How we consume

or why minimalism is so much more than neatly styled shelves for Instagram


In the past I’ve often thought about “decluttering” my belongings – mostly when spring cleaning was around the corner and I groaned at all the stuff I had accumulated that just didn’t seem to fit back into shelves and closets. Those thoughts were usually very short lived though, because the truth is I’m a hopeless hoarder with a great love for cute and pretty things.

The first turning point was when we actually didn’t have the money to afford new knick-knack, let alone new clothes or much else for that matter. Suddenly, whenever I stood in a store I would ask myself “Do I really need this sweater/shirt/jeans?” and most of the time I came to the realization that I already had said item in my closet and just wanted to buy something new because I liked the look of it or because I felt like I should buy it “just to be safe”.

The second thing I realized was a much more uncomfortable truth though – the feeling when I wanted to buy something I didn’t really need but ended up leaving the store without it because I couldn’t afford it. It was a nasty feeling and it shook me to the core.

When did I let consumption control me so much?

The truth is that we live in a society where we can buy anything and everything at any given time, even though we don’t really need it.

Here’s a little test: think about the stores in your city, or think about one of your favourite stores – how many of the items they sell are actually necessary for your everyday life? Chances are that the percentage is startling low, and that’s where our society has taken a wrong turn.

Don’t get me wrong, I love knick-knack – I love decorations and notebooks and pencils and I love that we can brighten our days and decorate our homes – the real problem starts when we let that control us. When our happiness begins to depend on our consumption. When we argue ourselves into buying something, even though our mind tells us we don’t really need it.
When we leave the store with a bad feeling because we didn’t buy something.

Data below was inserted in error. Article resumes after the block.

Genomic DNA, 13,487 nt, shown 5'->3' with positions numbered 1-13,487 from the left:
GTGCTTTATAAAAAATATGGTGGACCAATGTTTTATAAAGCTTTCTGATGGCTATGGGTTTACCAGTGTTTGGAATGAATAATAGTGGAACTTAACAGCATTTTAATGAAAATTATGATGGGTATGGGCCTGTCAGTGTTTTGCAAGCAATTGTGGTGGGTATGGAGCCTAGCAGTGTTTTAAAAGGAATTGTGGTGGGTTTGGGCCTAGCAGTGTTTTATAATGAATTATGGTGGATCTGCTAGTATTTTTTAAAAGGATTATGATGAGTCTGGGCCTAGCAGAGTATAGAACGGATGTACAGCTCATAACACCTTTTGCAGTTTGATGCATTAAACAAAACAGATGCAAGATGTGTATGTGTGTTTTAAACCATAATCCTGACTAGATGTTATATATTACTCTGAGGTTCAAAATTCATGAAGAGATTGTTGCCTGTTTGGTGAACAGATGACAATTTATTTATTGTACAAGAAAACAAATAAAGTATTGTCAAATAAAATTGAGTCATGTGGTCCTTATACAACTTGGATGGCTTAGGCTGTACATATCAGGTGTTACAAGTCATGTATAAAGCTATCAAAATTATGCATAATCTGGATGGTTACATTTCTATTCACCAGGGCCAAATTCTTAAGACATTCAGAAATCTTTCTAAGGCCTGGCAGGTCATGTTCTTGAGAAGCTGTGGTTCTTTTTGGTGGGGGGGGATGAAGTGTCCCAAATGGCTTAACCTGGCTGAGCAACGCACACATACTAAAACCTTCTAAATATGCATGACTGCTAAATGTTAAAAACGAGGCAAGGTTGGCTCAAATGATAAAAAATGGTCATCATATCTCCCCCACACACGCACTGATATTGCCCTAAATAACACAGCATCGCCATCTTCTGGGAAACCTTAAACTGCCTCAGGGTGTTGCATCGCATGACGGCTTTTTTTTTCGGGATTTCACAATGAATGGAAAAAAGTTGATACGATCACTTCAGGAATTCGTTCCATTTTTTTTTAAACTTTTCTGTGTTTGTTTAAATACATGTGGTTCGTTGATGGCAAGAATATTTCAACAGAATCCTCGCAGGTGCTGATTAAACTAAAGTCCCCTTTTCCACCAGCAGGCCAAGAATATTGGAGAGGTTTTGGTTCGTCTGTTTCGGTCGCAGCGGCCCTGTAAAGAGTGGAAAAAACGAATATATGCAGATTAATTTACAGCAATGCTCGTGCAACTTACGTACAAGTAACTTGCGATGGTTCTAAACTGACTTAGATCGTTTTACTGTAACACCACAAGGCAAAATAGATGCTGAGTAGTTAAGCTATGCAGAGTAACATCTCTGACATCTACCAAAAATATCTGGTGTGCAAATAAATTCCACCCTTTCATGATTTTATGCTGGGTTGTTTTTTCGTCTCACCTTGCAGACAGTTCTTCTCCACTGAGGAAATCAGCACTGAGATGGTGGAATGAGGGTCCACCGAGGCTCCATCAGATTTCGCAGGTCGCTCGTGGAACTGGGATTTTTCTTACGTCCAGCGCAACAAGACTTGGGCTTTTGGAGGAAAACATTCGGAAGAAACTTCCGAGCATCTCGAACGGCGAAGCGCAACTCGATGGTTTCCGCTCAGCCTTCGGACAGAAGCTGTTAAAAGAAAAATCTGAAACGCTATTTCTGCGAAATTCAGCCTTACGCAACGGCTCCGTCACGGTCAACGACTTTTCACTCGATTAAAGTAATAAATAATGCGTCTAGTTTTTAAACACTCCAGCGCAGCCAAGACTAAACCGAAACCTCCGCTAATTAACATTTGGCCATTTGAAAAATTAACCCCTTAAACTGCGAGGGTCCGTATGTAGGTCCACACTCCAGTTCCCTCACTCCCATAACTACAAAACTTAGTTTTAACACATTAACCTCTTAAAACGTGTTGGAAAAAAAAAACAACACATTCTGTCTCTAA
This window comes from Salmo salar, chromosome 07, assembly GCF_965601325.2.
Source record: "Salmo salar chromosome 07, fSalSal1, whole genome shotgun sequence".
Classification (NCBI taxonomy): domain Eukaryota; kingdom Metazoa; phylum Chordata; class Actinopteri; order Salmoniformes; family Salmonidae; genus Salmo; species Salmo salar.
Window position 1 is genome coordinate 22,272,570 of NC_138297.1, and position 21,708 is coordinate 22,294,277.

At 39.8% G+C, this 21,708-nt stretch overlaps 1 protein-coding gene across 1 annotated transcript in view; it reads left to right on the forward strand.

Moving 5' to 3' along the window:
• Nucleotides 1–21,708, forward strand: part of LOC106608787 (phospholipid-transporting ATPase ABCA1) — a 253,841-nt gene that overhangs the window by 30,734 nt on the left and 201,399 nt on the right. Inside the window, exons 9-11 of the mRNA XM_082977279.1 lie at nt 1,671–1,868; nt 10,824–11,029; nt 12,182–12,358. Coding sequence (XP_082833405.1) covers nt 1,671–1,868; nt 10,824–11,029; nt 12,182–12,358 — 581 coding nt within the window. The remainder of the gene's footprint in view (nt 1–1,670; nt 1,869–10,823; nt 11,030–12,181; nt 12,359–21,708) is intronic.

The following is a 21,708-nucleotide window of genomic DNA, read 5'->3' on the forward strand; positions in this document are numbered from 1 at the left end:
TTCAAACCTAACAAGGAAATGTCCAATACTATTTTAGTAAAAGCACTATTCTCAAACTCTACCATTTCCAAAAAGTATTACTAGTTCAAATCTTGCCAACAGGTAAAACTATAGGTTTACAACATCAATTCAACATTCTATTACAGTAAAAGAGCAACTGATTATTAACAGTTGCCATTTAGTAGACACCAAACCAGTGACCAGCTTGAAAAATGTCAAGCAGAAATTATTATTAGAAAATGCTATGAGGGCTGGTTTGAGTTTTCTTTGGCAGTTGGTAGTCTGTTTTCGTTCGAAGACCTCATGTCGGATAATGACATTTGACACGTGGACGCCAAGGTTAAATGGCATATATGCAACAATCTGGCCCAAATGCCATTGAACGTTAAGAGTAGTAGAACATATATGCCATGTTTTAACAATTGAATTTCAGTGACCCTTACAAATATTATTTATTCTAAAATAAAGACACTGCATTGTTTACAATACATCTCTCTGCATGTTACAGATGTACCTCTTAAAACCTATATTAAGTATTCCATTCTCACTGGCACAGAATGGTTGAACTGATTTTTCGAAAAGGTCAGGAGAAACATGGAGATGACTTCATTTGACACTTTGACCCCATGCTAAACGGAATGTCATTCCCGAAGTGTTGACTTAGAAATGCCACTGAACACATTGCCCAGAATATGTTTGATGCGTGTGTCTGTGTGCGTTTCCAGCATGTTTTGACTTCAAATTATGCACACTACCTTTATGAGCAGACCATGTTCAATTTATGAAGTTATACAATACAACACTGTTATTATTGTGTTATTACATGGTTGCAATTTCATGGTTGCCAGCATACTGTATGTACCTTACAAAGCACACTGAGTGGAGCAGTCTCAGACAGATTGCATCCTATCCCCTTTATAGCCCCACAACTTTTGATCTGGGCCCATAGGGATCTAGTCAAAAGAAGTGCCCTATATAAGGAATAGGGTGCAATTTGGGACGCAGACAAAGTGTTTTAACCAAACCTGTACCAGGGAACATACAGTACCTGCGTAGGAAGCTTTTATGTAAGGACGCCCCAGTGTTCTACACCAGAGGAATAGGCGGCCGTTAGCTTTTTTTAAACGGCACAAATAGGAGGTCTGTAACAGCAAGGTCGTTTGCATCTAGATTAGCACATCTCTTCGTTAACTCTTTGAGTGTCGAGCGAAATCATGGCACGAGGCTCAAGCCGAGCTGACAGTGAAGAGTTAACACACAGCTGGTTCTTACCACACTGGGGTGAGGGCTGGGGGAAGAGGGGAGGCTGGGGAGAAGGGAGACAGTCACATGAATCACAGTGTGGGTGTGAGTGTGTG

The truth is, we don’t need much, and more often than not we should ask ourselves if we really need something new or if our closets aren’t already full enough.

Decluttering your life, choosing minimalism, or simply deciding to stop consuming so much, is deciding to clean your home and ultimately cleaning your mind and detaching your happiness from objects. It means being able to go into a store and not buy a ton of unnecessary things just because they’re pretty or new.

These days I buy less and whenever I need something new I mentally go through a few questions:

  1. Do I really need this item or do I just want it because it’s comfortable/pretty/new?
  2. Will it replace an old item or is the old item still okay?
  3. How long will I really like/need it?

And last but not least I give it time. Unless it is an urgent purchase I like to let a few days or weeks pass to see if an item still holds my interest then – spoiler alert: most of the time it doesn’t and the interest passes, but if I still want it I will be even happier to finally have it!

Minimalism isn’t easy, and it surely doesn’t mean you have to throw away everything you own to have less in your shelves and closet, but it does mean mindful shopping, being aware of how your consumption influences our environment and most importantly it means finding happiness in experiences and other people and not in the things we buy or own!

Leave a Reply

Fill in your details below or click an icon to log in: Logo

You are commenting using your account. Log Out /  Change )

Google photo

You are commenting using your Google account. Log Out /  Change )

Twitter picture

You are commenting using your Twitter account. Log Out /  Change )

Facebook photo

You are commenting using your Facebook account. Log Out /  Change )

Connecting to %s